I'd recommend it to steampunk fans and fantasy fans alike.
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Format: Mass Market Paperback
Read enough steampunk and you'll notice authors tend to recycle the same ideas - dirigibles, steam power, etc. - to the point that the genre risks becoming stale.

However, when a novel like The Bookman is published it has the possibility of revitalizing the genre. Yes, The Bookman has many of the same tropes as other steampunk books, but it twists those tropes to squeeze out fresh, new ideas. Add a few Royal Lizards, and you have the promise of much fun.

For imagination, I give The Bookman five stars. For plotting a four. But for the mechanics of writing, I have to score the book a two. By mechanics I mean two elements that kept me from truly immersing into the world Mr. Tidhar so painstakingly tried to create.

#1 - the overuse of flashbacks to tell the story.

A little flashing-back is often a necessary literary device to relay backstory and important details. However, Mr. Tidhar abuses flashbacks to the point they become a nuisance.

He often stokes the tension to a boiling point, leaving the reader breathless with a nail-biting cliffhanger ... then, he moves onto a different topic. The next chapter will be totally unrelated to the cliffhanger. By the time the reader is tearing his hair out wondering what just happened, Mr. Tidhar presents a quick flashback to summarize the conclusion of the prior action. If this had happened only once, I could have lived with it, but the entire book is written in this format. The overkill drains an otherwise fun story of its immediacy.

#2 - the overuse of 'seem'.

Most authors have favorite words that make an appearance repeatedly in their works. For Mr. Tidhar, that word appears to be 'seems'. It felt as if the word was on every page. The story could never say "It was hot".
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Just minutes before a space cannon launches a probe to Mars, a terrorist called The Bookman kills poet Orphan's love in an explosion. Orphan's quest for the truth takes him below the streets of London, aboard the Nautilus with Jules Verne and Captain Nemo, and to the mysterious island home of Les Lezards, the lizard men who rule the world...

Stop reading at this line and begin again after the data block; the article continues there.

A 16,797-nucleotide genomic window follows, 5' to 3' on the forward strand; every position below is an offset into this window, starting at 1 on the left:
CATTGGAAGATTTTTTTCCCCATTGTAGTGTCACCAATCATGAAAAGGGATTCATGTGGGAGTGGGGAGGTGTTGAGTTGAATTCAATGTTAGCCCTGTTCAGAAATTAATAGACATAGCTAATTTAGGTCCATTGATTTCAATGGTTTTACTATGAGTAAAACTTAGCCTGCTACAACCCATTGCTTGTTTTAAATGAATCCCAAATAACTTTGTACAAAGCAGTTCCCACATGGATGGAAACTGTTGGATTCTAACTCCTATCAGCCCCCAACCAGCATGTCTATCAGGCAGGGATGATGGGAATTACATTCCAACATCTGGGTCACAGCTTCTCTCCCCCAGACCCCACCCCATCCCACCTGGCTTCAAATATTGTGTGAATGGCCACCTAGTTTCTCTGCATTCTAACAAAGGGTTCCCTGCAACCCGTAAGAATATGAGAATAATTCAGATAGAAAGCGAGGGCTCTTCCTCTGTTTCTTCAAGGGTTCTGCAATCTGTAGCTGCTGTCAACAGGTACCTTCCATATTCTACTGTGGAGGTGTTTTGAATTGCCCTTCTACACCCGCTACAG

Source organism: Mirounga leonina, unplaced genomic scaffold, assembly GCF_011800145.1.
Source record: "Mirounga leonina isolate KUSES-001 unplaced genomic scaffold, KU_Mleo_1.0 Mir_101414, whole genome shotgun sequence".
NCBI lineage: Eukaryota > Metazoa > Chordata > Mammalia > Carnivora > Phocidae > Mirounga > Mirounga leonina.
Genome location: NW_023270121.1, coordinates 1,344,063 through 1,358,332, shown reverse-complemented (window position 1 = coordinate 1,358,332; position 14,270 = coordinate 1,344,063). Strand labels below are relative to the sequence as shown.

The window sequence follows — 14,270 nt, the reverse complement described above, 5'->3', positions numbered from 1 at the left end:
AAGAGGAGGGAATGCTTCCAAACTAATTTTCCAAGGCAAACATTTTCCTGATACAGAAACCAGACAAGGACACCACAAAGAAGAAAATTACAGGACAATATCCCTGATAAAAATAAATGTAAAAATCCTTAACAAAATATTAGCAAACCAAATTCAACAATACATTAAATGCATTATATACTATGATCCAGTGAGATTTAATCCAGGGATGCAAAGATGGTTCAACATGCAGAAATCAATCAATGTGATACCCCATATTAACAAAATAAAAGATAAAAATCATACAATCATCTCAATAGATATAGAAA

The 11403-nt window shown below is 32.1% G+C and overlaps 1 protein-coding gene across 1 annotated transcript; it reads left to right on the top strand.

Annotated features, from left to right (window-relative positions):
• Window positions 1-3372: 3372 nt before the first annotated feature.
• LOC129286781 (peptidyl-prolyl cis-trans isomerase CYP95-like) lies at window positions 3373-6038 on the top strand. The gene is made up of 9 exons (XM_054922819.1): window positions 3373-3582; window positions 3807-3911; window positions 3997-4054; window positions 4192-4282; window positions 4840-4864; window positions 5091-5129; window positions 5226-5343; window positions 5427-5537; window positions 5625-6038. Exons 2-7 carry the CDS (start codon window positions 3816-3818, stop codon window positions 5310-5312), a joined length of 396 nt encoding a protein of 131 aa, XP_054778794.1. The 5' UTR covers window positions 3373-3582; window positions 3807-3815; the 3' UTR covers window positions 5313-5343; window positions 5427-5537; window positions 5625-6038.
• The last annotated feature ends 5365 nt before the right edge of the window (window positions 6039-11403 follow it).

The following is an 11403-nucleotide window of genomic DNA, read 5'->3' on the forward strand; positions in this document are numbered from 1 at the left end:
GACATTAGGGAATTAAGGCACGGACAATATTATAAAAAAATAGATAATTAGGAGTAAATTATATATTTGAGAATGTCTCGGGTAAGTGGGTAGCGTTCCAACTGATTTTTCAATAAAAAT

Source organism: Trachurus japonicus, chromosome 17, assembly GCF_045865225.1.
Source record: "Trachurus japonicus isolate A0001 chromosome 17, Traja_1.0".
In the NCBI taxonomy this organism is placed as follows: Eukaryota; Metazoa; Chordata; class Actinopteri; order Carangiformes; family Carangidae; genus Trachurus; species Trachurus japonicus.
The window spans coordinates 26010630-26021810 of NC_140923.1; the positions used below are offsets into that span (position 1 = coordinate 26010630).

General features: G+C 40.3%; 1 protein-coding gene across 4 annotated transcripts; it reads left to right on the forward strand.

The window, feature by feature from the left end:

Okay, now this is what all steampunk books should aspire to be! What Lavie Tidhar has done in The Bookman is simply marvelous. Most of the steampunk books I've read had too much going on or the steampunk element seemed tacked on. Not so in The Bookman.

The world Tidhar has created is a curious mix of Victorian London and alternate history. In this case, the jonbar point was the rise of the Les Lezards from an island in what we call the Caribbean. Queen Victoria is a lizard woman, a probable nod to The Steampunk Trilogy. The word is chock-full of steam punk goodness: airships, automatons, etc, and all is integral to the plot and not just window dressing.

Orphan, the protagonist, is a poet and certainly no superhero. He takes quite a beating throughout the book, going from the frying pan to the fire on many occasions. His quest to find The Bookman, a terrorist who uses exploding books as weapons, is just the tip of the iceberg.

Fictional characters mingle with real ones. Karl Marx and Henry Irving exist in the same world as Harry Flashman and Moriarty, who is the Prime Minister. Jules Verne rubs shoulders with Captain Nemo, and Irene Adler is an Inspector while Watson is working in a hospital.

I really want to gush about all the plot twists but rather than be a tremendous spoiler, I'm going to go into the huge number of Easter Eggs in this thing.
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Format: Mass Market Paperback
I read the 2nd book in the Bookman Histories, Camera Obscura, last year and really enjoyed it. I was excited to go back and read the book that started it all. Unfortunately this book was just okay for me; I had trouble engaging with the characters and the story just seemed to drag on and on.

I listened to this on audiobook which I do not recommend. The narrator distinguished between voices of different characters well, but his choices for voices were often shrill and obnoxious. There were character voices in the book that made me flinch with their shrillness. Definitely don't listen to this on audiobook.

This book tells the story of Orphen. He is a poet who wants nothing more than to live our his life with his beloved Lucy. When Lucy is murdered by the terrorist The Bookman, Orphen goes on a quest of revenge. He will either get Lucy back, kill the Bookman, or die trying. Unfortunately for Orphen he becomes deeply embroiled in a plot full of alien lizard races and automatons.

As with Camera Obscura, I enjoyed the wonderfully creative world here. The British Empire is run by a lizard race, automatons are struggling for their rights, and the Bookman seems to have eyes and agents everywhere. Unfortunately since I was introduced to this world in Camera Obscura, while I still enjoyed it, some of the novelty had worn off for me.

I had a lot of trouble engaging with Orphen. His is kind of whiny and weak as a character; he is a poet at heart and spends a lot of time whining about loosing Lucy. He wants to take action but is continually swept up in events that are bigger than he is. By his own omission for most of the book he is a pawn.